This week, I’m reflecting on a First-Year Writing Seminar session I led on creating zines about Black feminist icons, activists, and organizations, focusing on organizing a disability justice event for the library system, working on coursework for a class on Trauma-Informed Care in Libraries, researching starting a zine collection at my library, and shadowing my colleagues as they lead instruction sessions. I appreciate the ability to explore and try out new things, learn from my brilliant colleagues, and do work on subjects I’m passionate about. 

If you’re interested in learning more about diversity fellowships, I recommend checking out the ACRL Residency Interest Group which “provides opportunities and a platform for current and former resident librarians and other interested parties to share their experiences, research, and availability of library residencies.”

Karina Hagelin is an artist, community organizer, and Outreach and Instruction Librarian and Diversity Fellow at Cornell University Library. You can find them tweeting about critical librarianship and cats under @karinahagelin or more about their work at KarinaKilljoy.com. They can be reached at karina.hagelin@cornell.edu

Doing Less with Less

Like so many of us in academic libraries and public higher education more generally, at my college and university we’ve experienced several successive years of budget cuts. My colleagues and I have done what we can to make changes that reduce costs with minimal impact to patrons, but unfortunately we are now at the point where it’s no longer possible to do more — or even the same — with less.

It’s challenging to do less with less in a profession that’s as focused on service as librarianship. My colleagues and I care about our students, each other, and our college community. We want to say yes, to offer support, to maintain our open hours, to teach that additional class. We need to keep our working hours realistic both for contractual reasons (library faculty and staff are unionized) and to stave off burnout; as the director, it’s important for me to take seriously the possibilities for burnout and low morale. When we reduce services and resources in the library we also experience a (completely understandable!) increase in complaints from students, which is an added emotional load on library workers.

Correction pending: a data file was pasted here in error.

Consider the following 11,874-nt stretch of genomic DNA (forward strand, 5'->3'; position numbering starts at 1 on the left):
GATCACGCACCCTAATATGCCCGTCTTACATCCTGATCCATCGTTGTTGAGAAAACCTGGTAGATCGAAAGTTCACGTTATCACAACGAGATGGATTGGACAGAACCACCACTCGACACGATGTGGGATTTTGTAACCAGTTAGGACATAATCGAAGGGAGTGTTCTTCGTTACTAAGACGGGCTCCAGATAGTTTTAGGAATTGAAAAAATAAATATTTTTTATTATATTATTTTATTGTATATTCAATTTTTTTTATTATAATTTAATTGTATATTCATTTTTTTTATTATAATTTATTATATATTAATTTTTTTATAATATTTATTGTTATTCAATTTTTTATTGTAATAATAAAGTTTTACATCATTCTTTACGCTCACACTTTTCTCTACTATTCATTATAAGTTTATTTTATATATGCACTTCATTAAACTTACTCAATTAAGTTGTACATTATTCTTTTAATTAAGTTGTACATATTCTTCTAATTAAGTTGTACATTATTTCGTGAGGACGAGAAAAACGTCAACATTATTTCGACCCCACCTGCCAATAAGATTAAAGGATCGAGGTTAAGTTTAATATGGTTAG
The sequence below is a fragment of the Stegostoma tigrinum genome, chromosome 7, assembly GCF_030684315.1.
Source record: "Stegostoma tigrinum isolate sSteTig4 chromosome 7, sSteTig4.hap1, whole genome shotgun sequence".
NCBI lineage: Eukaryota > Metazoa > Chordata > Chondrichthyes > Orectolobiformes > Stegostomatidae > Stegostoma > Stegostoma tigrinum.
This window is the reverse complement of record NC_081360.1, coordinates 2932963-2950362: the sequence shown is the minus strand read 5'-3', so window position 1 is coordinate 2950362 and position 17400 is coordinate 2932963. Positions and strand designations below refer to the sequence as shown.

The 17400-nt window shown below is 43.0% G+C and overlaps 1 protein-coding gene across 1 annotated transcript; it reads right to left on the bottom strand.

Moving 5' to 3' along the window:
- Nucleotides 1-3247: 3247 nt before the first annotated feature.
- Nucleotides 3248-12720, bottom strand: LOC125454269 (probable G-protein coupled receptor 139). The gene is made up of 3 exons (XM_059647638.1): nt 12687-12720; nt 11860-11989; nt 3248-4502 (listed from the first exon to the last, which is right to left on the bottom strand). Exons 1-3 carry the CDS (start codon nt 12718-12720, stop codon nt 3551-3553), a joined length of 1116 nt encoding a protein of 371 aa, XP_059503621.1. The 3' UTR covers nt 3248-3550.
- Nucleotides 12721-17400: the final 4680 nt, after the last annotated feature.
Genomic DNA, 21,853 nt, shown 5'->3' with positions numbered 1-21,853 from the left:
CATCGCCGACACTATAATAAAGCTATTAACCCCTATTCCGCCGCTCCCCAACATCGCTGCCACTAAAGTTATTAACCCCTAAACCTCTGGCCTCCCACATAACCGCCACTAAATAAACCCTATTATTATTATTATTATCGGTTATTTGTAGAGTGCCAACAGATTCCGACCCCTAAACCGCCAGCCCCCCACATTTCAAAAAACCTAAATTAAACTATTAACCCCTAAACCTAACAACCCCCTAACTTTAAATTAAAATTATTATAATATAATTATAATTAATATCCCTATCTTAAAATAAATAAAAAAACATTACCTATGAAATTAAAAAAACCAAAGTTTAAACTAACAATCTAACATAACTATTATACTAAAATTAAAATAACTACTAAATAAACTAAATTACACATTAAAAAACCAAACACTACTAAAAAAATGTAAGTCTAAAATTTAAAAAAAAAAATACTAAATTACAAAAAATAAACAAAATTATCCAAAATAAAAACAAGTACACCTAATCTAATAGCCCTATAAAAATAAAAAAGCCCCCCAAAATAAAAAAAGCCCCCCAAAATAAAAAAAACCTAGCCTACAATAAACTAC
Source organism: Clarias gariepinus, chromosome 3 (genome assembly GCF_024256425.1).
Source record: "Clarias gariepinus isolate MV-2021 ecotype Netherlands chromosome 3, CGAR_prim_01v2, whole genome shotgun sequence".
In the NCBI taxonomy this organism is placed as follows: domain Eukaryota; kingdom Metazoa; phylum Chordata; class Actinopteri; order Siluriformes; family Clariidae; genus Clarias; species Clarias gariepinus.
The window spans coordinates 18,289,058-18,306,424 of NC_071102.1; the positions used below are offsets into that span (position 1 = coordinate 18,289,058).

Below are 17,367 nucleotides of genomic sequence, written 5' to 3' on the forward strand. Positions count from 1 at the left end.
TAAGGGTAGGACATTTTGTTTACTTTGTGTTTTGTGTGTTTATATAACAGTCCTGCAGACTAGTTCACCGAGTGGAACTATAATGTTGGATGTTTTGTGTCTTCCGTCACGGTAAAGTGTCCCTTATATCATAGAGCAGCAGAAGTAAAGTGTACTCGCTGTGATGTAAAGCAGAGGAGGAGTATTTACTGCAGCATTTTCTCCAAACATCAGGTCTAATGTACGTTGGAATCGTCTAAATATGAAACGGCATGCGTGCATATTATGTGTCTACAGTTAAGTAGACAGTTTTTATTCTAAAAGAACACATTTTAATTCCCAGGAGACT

It’s challenging to do less with less when we what we really want is to do more. My colleagues have expertise in and beyond their areas of focus in the library, and we’re interested in expanding our knowledge and skills as well. We know there are more services and resources we could offer in the library with increased funding, additional collaborations we could engage in with faculty and students, more work we could facilitate and support with facilities and infrastructure adequate to the campus population.

There’s no easy answer to budget cuts; while I continue to advocate for increased funding and to foreground student concerns, disinvestment in public higher education is not a problem that we in our library can solve. In working within and through the challenges of budget cuts we’re trying to identify the things that we do have control over, however small. I can’t add another floor to the library with more student seating, but we can revise and clarify our signage to make it easier for students to find what they need, especially during busy, crowded times. Keeping the front doors closed rather than propped open (with a sign that indicates that we’re open) this semester has helped cut down on the ambient noise from the hallways outside the library and has made it a little bit quieter overall, though we still lack a truly quiet study area.

Small changes don’t obviate the need for additional funding, nor my obligation to argue for it. It’s hard work keeping our chins up during times of austerity, and I want to acknowledge our feelings while we keep doing the best we can with the resources we have available, pushing for change while working within our current constraints.

Introducing Yourself When You’re a New Librarian

Please welcome our new First Year Academic Librarian Experience blogger Yoonhee Lee, Learning & Curriculum Support Librarian at McLaughlin Library at the University of Guelph, Ontario, Canada.

“So, tell me about yourself…” is a question that I dread. Whether it’s in an interview situation or when you’re meeting someone for the first time in a professional or personal setting, I struggle with how to introduce myself in a succinct but engaging way. I’ve been introducing myself a lot the last couple months, as I’ve started my first academic librarian job. I’ve been meeting library colleagues, faculty, staff, and students in the hallway, meetings, orientation events, and classrooms. Depending on who I was talking to and the situation, I introduced myself in various ways, ranging from just saying my name to talking about my job as a Learning & Curriculum Support Librarian.